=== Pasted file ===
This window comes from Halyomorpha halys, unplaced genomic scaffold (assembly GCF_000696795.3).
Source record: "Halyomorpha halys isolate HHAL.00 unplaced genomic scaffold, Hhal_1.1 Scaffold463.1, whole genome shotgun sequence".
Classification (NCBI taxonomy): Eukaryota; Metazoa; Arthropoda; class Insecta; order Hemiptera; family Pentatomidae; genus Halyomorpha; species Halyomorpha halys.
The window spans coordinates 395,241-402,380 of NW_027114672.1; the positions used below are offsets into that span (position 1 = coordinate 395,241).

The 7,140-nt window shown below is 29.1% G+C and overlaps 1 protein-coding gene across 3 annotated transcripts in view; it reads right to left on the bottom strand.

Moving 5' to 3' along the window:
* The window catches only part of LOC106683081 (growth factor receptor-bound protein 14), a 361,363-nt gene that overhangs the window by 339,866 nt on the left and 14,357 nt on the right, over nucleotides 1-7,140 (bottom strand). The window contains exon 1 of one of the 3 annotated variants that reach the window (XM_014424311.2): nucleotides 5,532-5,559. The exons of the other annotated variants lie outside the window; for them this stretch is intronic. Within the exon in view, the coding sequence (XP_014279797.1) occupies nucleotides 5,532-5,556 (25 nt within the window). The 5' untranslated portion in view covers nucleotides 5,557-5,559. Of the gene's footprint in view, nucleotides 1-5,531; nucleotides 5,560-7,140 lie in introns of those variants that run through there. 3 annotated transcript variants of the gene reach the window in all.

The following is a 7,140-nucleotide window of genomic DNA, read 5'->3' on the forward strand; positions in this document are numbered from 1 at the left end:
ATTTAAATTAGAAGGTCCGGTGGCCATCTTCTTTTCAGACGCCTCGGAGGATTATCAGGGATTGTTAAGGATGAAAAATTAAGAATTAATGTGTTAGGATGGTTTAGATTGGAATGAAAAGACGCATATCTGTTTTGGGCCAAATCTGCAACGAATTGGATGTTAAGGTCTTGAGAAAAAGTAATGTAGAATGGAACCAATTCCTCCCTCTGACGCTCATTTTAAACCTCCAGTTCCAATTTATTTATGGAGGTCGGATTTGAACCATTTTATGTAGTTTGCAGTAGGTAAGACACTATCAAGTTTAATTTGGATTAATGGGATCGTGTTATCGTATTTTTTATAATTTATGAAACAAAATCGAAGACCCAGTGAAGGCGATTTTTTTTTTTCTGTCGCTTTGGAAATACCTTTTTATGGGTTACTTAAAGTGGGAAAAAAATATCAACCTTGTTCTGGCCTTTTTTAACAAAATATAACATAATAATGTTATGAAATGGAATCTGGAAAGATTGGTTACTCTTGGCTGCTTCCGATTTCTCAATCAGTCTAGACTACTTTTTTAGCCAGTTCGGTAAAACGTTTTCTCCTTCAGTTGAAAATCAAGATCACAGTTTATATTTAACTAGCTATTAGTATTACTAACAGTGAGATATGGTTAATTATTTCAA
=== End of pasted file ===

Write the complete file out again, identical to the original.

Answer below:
This window comes from Halyomorpha halys, unplaced genomic scaffold (assembly GCF_000696795.3).
Source record: "Halyomorpha halys isolate HHAL.00 unplaced genomic scaffold, Hhal_1.1 Scaffold463.1, whole genome shotgun sequence".
Classification (NCBI taxonomy): Eukaryota; Metazoa; Arthropoda; class Insecta; order Hemiptera; family Pentatomidae; genus Halyomorpha; species Halyomorpha halys.
The window spans coordinates 395,241-402,380 of NW_027114672.1; the positions used below are offsets into that span (position 1 = coordinate 395,241).

The 7,140-nt window shown below is 29.1% G+C and overlaps 1 protein-coding gene across 3 annotated transcripts in view; it reads right to left on the bottom strand.

Moving 5' to 3' along the window:
* The window catches only part of LOC106683081 (growth factor receptor-bound protein 14), a 361,363-nt gene that overhangs the window by 339,866 nt on the left and 14,357 nt on the right, over nucleotides 1-7,140 (bottom strand). The window contains exon 1 of one of the 3 annotated variants that reach the window (XM_014424311.2): nucleotides 5,532-5,559. The exons of the other annotated variants lie outside the window; for them this stretch is intronic. Within the exon in view, the coding sequence (XP_014279797.1) occupies nucleotides 5,532-5,556 (25 nt within the window). The 5' untranslated portion in view covers nucleotides 5,557-5,559. Of the gene's footprint in view, nucleotides 1-5,531; nucleotides 5,560-7,140 lie in introns of those variants that run through there. 3 annotated transcript variants of the gene reach the window in all.

The following is a 7,140-nucleotide window of genomic DNA, read 5'->3' on the forward strand; positions in this document are numbered from 1 at the left end:
ATTTAAATTAGAAGGTCCGGTGGCCATCTTCTTTTCAGACGCCTCGGAGGATTATCAGGGATTGTTAAGGATGAAAAATTAAGAATTAATGTGTTAGGATGGTTTAGATTGGAATGAAAAGACGCATATCTGTTTTGGGCCAAATCTGCAACGAATTGGATGTTAAGGTCTTGAGAAAAAGTAATGTAGAATGGAACCAATTCCTCCCTCTGACGCTCATTTTAAACCTCCAGTTCCAATTTATTTATGGAGGTCGGATTTGAACCATTTTATGTAGTTTGCAGTAGGTAAGACACTATCAAGTTTAATTTGGATTAATGGGATCGTGTTATCGTATTTTTTATAATTTATGAAACAAAATCGAAGACCCAGTGAAGGCGATTTTTTTTTTTCTGTCGCTTTGGAAATACCTTTTTATGGGTTACTTAAAGTGGGAAAAAAATATCAACCTTGTTCTGGCCTTTTTTAACAAAATATAACATAATAATGTTATGAAATGGAATCTGGAAAGATTGGTTACTCTTGGCTGCTTCCGATTTCTCAATCAGTCTAGACTACTTTTTTAGCCAGTTCGGTAAAACGTTTTCTCCTTCAGTTGAAAATCAAGATCACAGTTTATATTTAACTAGCTATTAGTATTACTAACAGTGAGATATGGTTAATTATTTCAA